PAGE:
• Seals and tamper indicators are not broken or missing.


Ventilation is very important when it comes to your vessel or PWC. The sole purpose of a ventilation system within your PWC or vessel is to avoid any life-threatening explosion.

  • All gasoline-powered vessels are manufactured in such a way that it is likely to entrap fumes. You will need two ventilation ducts to be able to remove the entrapped fumes.
    • At least one of the exhaust ducts will have to extend to below the carburetor air intake.
  • When your vessel comes with a power ventilation system you will need to turn it own for about 4 minutes before you fuel it up and after you fuel it up.
  • With PWCs they do not come equipped power ventilation systems. You will need to open the engine compartment and sniff for any fumes before you begin your engine.

Backfire Flame Control

Motorboats built after April 1940 with gasoline engines must need a backfire flame control device that is mounted onto each carburetor.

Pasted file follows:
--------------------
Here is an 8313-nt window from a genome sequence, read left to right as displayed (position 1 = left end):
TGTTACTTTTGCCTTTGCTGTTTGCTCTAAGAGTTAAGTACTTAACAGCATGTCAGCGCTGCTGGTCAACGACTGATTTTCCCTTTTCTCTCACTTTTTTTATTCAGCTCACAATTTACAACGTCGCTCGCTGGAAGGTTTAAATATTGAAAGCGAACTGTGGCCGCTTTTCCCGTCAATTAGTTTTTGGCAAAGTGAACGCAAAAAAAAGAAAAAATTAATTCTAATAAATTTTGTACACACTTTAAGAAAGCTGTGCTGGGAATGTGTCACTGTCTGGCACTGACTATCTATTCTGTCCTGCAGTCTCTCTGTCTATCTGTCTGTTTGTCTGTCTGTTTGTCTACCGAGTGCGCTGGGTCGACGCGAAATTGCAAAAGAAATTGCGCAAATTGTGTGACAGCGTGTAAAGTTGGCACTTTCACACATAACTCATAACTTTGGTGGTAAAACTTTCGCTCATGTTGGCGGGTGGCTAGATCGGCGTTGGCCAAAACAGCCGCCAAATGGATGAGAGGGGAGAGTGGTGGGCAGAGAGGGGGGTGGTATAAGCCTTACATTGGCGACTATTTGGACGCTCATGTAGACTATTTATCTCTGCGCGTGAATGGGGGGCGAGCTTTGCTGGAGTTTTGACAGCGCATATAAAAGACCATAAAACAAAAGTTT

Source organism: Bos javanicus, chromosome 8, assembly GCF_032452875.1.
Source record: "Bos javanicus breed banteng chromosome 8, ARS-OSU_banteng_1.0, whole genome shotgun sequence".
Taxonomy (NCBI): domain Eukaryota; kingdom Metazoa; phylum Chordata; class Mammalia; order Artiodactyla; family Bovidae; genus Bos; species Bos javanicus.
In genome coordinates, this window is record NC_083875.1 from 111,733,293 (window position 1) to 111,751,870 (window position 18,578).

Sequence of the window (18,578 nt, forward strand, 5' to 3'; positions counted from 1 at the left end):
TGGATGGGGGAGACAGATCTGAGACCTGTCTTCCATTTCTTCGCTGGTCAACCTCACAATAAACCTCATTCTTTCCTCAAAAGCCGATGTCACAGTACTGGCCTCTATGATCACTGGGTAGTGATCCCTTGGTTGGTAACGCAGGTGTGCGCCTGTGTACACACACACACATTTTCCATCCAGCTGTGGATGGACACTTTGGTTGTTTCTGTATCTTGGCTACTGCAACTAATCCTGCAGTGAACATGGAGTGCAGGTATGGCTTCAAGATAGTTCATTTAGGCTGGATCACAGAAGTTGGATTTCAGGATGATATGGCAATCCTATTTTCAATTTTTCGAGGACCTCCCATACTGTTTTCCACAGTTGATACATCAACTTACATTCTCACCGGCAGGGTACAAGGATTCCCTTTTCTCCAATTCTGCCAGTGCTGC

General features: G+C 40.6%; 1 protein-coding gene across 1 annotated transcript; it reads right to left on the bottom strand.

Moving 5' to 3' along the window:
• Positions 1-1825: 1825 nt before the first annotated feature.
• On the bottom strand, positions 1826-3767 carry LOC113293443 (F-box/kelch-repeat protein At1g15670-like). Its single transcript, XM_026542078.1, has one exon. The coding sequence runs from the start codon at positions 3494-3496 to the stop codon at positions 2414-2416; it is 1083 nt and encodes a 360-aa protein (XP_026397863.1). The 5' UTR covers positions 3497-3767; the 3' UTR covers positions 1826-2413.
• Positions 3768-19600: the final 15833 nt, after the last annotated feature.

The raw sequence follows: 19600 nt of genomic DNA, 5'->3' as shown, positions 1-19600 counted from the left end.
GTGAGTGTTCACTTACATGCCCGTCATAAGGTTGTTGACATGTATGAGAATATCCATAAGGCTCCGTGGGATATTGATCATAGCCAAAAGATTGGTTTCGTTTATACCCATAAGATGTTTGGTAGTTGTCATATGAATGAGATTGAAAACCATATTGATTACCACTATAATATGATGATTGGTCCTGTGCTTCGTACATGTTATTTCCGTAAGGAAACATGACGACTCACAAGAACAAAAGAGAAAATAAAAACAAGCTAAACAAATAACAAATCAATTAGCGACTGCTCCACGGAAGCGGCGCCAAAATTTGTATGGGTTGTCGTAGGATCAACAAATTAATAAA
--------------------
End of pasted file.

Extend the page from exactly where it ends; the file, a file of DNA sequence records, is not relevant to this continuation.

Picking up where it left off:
These backfire flame control devices have to be:

  • in good condition and serviceable condition
  • The U.S. Coast Guard must approve of the backfire flame control device

These backfire flame control devices need to ensure that any engine backfire will be dispersed into the atmosphere and will also reduce the chance of an explosion of fire.

You must also clean the backfire flame control device often and check for any damage that may occur to it.


  • Most vessels will need to come equipped with a muffler device. This will help those who operate the vessel to be able to hear others and any sound signals nearby.

Rules and Regulations

Alcohol and Drugs